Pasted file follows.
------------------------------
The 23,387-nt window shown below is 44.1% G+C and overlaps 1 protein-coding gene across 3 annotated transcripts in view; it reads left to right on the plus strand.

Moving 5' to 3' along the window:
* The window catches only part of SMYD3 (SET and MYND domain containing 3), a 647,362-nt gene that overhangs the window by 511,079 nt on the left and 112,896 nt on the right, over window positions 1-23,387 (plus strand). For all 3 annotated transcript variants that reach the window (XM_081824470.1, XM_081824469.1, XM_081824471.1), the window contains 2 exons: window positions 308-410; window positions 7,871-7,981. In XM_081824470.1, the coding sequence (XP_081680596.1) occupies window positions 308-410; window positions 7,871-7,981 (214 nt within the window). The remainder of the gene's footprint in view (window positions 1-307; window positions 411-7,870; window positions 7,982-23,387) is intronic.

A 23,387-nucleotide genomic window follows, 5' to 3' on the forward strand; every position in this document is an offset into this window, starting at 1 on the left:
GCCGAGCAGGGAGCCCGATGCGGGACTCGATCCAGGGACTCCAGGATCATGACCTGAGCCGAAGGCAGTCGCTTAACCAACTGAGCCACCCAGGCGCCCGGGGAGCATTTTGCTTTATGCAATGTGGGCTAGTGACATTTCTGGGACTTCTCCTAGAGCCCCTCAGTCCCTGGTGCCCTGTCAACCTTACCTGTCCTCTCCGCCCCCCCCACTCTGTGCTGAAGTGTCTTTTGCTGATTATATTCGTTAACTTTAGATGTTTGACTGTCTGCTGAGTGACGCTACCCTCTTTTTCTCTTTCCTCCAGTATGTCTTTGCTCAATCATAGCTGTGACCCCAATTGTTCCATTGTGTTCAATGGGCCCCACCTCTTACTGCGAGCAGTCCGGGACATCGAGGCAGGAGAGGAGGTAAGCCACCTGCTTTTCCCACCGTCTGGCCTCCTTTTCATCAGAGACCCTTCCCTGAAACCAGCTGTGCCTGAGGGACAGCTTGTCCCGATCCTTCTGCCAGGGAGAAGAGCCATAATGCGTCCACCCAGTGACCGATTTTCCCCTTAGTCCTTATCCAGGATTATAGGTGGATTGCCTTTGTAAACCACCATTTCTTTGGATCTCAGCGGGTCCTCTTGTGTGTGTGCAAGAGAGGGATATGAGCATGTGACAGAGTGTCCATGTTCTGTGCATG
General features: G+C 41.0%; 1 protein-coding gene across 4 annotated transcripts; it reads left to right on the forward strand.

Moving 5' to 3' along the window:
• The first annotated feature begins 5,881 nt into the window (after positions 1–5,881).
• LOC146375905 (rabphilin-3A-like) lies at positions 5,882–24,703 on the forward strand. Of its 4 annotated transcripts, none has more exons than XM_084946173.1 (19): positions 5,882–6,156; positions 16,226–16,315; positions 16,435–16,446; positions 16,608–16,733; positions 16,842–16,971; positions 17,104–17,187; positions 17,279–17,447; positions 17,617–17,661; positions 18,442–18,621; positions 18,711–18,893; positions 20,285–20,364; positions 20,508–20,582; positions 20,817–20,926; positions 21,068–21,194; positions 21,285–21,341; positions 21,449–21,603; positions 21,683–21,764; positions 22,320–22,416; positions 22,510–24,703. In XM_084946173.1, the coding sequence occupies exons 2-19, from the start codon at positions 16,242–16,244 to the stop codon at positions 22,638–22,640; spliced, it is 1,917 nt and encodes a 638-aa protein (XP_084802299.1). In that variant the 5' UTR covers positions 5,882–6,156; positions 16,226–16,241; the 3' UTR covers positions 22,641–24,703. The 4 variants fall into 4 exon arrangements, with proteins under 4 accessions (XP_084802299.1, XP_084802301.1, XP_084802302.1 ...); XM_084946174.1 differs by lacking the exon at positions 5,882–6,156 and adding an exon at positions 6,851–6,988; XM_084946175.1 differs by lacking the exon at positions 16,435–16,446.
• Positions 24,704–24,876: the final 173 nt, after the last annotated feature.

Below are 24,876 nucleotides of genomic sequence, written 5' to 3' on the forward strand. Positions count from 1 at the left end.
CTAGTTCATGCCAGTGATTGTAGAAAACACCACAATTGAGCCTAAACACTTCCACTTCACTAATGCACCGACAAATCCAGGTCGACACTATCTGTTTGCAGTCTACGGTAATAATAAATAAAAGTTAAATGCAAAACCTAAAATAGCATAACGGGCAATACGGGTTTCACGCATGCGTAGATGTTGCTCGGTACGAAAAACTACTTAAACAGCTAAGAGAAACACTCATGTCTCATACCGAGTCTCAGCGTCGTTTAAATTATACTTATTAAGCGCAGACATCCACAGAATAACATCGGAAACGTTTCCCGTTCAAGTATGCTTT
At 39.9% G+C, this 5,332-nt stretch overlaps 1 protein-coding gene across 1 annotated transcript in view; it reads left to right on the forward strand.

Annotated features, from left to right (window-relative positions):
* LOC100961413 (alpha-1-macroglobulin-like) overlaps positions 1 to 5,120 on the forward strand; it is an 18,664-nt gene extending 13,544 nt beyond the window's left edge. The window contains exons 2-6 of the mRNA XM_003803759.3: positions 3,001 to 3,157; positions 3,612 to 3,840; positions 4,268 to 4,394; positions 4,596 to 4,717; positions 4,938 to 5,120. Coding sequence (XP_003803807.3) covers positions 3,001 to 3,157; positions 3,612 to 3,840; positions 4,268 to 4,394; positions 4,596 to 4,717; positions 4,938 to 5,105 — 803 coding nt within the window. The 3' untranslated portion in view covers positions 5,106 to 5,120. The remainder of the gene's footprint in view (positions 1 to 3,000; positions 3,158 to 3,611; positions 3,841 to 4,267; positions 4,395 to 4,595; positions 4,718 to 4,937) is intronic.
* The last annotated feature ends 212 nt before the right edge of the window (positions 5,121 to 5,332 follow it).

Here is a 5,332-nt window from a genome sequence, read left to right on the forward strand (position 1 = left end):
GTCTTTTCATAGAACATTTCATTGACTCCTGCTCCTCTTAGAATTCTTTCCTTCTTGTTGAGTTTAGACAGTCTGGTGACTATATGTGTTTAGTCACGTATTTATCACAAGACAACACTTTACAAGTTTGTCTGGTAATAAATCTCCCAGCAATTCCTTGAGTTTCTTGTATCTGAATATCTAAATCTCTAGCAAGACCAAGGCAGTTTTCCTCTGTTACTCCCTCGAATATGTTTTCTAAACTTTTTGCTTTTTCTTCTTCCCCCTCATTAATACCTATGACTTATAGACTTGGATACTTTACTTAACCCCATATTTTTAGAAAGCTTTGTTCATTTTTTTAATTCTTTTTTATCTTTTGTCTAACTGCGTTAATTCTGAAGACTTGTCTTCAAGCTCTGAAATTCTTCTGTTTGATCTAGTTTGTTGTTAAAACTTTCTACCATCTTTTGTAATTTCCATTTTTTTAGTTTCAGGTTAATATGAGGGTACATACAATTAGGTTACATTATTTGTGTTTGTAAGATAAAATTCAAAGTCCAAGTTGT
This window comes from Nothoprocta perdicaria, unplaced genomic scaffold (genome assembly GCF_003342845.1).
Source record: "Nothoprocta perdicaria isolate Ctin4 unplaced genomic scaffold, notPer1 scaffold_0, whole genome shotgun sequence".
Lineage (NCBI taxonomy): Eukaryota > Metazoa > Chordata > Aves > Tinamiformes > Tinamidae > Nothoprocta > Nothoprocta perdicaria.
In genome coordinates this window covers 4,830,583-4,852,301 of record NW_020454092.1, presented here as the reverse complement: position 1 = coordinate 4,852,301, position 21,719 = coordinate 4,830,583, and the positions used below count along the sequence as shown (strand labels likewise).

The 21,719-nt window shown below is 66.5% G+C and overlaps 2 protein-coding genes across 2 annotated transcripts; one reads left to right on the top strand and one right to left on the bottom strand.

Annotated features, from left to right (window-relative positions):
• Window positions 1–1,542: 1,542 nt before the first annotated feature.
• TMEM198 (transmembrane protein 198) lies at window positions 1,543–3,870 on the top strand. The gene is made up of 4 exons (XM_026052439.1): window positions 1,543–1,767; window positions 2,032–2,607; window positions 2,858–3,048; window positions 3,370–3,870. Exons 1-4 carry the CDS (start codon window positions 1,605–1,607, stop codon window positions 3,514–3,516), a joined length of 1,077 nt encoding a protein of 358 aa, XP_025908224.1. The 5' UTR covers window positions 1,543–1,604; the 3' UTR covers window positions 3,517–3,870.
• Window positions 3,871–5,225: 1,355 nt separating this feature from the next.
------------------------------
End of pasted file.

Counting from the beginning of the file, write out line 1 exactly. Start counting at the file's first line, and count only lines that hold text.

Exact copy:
The 23,387-nt window shown below is 44.1% G+C and overlaps 1 protein-coding gene across 3 annotated transcripts in view; it reads left to right on the plus strand.